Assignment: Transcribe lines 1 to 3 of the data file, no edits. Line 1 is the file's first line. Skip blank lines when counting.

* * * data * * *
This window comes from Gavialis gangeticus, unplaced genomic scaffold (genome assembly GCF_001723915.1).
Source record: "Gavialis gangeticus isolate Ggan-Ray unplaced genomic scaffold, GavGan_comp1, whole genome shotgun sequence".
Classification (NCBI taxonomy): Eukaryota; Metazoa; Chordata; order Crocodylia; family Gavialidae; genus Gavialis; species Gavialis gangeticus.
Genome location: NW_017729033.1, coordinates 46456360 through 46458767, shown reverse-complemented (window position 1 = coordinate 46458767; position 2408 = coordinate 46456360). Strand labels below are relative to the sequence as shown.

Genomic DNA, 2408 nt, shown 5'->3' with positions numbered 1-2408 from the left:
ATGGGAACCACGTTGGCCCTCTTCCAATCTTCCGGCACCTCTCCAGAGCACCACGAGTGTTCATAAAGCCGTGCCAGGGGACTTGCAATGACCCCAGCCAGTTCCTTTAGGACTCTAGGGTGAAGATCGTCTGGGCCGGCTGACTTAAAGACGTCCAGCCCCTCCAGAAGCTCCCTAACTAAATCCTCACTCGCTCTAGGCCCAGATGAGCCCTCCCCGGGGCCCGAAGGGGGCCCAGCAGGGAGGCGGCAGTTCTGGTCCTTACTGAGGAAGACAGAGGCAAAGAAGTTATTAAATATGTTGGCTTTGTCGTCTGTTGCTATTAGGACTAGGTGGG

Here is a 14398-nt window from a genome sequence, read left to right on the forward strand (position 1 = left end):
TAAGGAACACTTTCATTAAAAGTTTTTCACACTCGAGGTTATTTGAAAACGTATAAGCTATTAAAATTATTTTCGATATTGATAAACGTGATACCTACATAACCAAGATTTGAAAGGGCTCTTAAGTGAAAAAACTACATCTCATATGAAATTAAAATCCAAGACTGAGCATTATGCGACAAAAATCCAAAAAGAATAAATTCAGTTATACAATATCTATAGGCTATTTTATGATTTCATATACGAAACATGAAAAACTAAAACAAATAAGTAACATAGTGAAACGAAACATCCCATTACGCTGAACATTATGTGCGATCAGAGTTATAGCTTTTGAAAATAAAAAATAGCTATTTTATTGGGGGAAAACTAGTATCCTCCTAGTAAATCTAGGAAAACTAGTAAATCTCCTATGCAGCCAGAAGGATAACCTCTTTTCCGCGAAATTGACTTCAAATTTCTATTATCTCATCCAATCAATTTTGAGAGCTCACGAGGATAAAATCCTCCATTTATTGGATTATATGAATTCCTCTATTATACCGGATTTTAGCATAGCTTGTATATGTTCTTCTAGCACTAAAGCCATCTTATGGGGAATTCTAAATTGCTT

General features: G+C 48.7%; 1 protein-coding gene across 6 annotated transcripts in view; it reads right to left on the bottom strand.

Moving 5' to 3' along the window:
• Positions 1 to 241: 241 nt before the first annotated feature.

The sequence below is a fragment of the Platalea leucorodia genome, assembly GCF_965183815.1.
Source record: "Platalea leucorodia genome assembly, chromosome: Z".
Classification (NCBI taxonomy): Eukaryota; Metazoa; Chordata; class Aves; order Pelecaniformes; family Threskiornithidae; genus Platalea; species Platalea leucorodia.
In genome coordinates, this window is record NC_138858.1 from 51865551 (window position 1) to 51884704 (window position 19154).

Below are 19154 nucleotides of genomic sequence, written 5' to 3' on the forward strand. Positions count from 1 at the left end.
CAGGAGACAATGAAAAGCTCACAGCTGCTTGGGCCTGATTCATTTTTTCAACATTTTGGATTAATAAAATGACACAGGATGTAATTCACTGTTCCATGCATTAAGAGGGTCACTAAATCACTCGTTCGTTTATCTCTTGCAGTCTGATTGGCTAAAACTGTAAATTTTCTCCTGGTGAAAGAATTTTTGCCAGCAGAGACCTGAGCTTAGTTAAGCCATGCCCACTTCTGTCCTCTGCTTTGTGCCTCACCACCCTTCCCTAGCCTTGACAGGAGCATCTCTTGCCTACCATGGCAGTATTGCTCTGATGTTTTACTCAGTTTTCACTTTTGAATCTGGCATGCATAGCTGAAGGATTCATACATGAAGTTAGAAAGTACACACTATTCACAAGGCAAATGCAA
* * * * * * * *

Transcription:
This window comes from Gavialis gangeticus, unplaced genomic scaffold (genome assembly GCF_001723915.1).
Source record: "Gavialis gangeticus isolate Ggan-Ray unplaced genomic scaffold, GavGan_comp1, whole genome shotgun sequence".
Classification (NCBI taxonomy): Eukaryota; Metazoa; Chordata; order Crocodylia; family Gavialidae; genus Gavialis; species Gavialis gangeticus.